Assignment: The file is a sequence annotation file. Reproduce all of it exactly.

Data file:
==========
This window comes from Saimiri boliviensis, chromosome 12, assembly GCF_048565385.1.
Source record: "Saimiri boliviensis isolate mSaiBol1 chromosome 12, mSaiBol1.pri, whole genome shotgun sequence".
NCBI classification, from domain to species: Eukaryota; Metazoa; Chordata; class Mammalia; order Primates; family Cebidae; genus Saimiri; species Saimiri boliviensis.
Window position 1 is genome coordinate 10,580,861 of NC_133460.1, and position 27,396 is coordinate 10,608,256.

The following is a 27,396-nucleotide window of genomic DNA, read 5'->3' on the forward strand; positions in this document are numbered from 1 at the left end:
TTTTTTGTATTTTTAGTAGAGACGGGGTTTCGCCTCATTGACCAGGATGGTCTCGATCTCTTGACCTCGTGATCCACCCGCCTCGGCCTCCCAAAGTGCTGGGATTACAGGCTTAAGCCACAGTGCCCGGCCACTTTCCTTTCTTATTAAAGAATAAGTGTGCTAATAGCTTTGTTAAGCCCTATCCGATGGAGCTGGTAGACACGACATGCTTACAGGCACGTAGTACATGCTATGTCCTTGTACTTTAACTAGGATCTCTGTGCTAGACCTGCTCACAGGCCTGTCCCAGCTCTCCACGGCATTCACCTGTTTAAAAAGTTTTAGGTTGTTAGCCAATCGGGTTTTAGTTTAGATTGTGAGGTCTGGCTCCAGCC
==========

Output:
This window comes from Saimiri boliviensis, chromosome 12, assembly GCF_048565385.1.
Source record: "Saimiri boliviensis isolate mSaiBol1 chromosome 12, mSaiBol1.pri, whole genome shotgun sequence".
NCBI classification, from domain to species: Eukaryota; Metazoa; Chordata; class Mammalia; order Primates; family Cebidae; genus Saimiri; species Saimiri boliviensis.
Window position 1 is genome coordinate 10,580,861 of NC_133460.1, and position 27,396 is coordinate 10,608,256.

The following is a 27,396-nucleotide window of genomic DNA, read 5'->3' on the forward strand; positions in this document are numbered from 1 at the left end:
TTTTTTGTATTTTTAGTAGAGACGGGGTTTCGCCTCATTGACCAGGATGGTCTCGATCTCTTGACCTCGTGATCCACCCGCCTCGGCCTCCCAAAGTGCTGGGATTACAGGCTTAAGCCACAGTGCCCGGCCACTTTCCTTTCTTATTAAAGAATAAGTGTGCTAATAGCTTTGTTAAGCCCTATCCGATGGAGCTGGTAGACACGACATGCTTACAGGCACGTAGTACATGCTATGTCCTTGTACTTTAACTAGGATCTCTGTGCTAGACCTGCTCACAGGCCTGTCCCAGCTCTCCACGGCATTCACCTGTTTAAAAAGTTTTAGGTTGTTAGCCAATCGGGTTTTAGTTTAGATTGTGAGGTCTGGCTCCAGCC